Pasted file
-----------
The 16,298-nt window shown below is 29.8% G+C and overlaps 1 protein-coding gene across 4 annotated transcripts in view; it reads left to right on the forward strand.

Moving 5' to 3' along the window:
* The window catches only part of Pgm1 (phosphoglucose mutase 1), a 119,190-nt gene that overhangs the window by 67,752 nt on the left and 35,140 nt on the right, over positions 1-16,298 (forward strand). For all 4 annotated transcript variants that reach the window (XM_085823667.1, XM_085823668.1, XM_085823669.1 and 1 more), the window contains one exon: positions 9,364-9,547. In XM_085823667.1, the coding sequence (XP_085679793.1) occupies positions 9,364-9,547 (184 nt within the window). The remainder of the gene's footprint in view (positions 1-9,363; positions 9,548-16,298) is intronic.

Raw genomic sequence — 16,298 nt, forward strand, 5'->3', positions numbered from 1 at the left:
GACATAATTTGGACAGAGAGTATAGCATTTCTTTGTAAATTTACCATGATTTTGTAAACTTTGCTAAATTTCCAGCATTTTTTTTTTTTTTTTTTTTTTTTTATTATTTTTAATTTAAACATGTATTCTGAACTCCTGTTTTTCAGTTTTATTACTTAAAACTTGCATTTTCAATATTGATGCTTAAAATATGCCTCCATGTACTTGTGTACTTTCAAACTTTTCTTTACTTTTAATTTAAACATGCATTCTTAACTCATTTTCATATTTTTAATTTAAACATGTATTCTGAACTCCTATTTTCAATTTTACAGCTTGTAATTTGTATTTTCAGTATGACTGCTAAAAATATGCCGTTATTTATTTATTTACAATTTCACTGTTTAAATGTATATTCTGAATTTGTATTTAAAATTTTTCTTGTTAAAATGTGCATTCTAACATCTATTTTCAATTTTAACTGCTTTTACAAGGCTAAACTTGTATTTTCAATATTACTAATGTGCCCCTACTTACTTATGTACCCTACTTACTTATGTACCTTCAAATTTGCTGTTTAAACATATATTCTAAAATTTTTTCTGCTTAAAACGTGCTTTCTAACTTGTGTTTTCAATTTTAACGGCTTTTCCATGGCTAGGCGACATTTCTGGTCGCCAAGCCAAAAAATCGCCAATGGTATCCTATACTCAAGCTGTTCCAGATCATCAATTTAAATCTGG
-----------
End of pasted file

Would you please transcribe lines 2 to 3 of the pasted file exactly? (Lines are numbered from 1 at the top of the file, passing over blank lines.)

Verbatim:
Moving 5' to 3' along the window:
* The window catches only part of Pgm1 (phosphoglucose mutase 1), a 119,190-nt gene that overhangs the window by 67,752 nt on the left and 35,140 nt on the right, over positions 1-16,298 (forward strand). For all 4 annotated transcript variants that reach the window (XM_085823667.1, XM_085823668.1, XM_085823669.1 and 1 more), the window contains one exon: positions 9,364-9,547. In XM_085823667.1, the coding sequence (XP_085679793.1) occupies positions 9,364-9,547 (184 nt within the window). The remainder of the gene's footprint in view (positions 1-9,363; positions 9,548-16,298) is intronic.